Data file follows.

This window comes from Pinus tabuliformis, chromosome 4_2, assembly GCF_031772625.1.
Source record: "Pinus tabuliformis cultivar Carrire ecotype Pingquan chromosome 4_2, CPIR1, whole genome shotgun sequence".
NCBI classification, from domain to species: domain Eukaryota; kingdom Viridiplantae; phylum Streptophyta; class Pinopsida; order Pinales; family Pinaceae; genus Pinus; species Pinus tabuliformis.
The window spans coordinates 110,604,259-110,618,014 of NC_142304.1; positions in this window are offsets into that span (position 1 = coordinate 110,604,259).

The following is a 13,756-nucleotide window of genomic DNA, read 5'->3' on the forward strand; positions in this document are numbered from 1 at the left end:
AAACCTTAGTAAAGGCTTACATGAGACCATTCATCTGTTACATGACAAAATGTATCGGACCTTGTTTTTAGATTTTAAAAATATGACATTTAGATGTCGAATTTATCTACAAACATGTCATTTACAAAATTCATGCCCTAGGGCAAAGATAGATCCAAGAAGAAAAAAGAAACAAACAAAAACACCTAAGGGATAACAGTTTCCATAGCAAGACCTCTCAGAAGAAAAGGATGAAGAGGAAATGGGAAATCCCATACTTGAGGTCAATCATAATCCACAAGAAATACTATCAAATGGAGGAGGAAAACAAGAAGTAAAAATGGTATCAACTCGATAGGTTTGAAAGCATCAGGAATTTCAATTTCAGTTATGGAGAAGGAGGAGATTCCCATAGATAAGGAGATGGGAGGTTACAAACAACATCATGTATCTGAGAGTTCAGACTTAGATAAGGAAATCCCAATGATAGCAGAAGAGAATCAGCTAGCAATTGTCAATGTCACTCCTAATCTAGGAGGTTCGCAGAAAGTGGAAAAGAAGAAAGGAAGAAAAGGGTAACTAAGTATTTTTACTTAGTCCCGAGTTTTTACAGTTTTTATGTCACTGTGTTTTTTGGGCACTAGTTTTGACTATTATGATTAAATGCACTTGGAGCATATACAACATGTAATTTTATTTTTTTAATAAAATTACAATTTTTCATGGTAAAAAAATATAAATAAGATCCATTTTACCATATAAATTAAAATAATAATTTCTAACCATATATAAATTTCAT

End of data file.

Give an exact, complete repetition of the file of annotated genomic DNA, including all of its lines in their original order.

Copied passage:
This window comes from Pinus tabuliformis, chromosome 4_2, assembly GCF_031772625.1.
Source record: "Pinus tabuliformis cultivar Carrire ecotype Pingquan chromosome 4_2, CPIR1, whole genome shotgun sequence".
NCBI classification, from domain to species: domain Eukaryota; kingdom Viridiplantae; phylum Streptophyta; class Pinopsida; order Pinales; family Pinaceae; genus Pinus; species Pinus tabuliformis.
The window spans coordinates 110,604,259-110,618,014 of NC_142304.1; positions in this window are offsets into that span (position 1 = coordinate 110,604,259).

The following is a 13,756-nucleotide window of genomic DNA, read 5'->3' on the forward strand; positions in this document are numbered from 1 at the left end:
AAACCTTAGTAAAGGCTTACATGAGACCATTCATCTGTTACATGACAAAATGTATCGGACCTTGTTTTTAGATTTTAAAAATATGACATTTAGATGTCGAATTTATCTACAAACATGTCATTTACAAAATTCATGCCCTAGGGCAAAGATAGATCCAAGAAGAAAAAAGAAACAAACAAAAACACCTAAGGGATAACAGTTTCCATAGCAAGACCTCTCAGAAGAAAAGGATGAAGAGGAAATGGGAAATCCCATACTTGAGGTCAATCATAATCCACAAGAAATACTATCAAATGGAGGAGGAAAACAAGAAGTAAAAATGGTATCAACTCGATAGGTTTGAAAGCATCAGGAATTTCAATTTCAGTTATGGAGAAGGAGGAGATTCCCATAGATAAGGAGATGGGAGGTTACAAACAACATCATGTATCTGAGAGTTCAGACTTAGATAAGGAAATCCCAATGATAGCAGAAGAGAATCAGCTAGCAATTGTCAATGTCACTCCTAATCTAGGAGGTTCGCAGAAAGTGGAAAAGAAGAAAGGAAGAAAAGGGTAACTAAGTATTTTTACTTAGTCCCGAGTTTTTACAGTTTTTATGTCACTGTGTTTTTTGGGCACTAGTTTTGACTATTATGATTAAATGCACTTGGAGCATATACAACATGTAATTTTATTTTTTTAATAAAATTACAATTTTTCATGGTAAAAAAATATAAATAAGATCCATTTTACCATATAAATTAAAATAATAATTTCTAACCATATATAAATTTCAT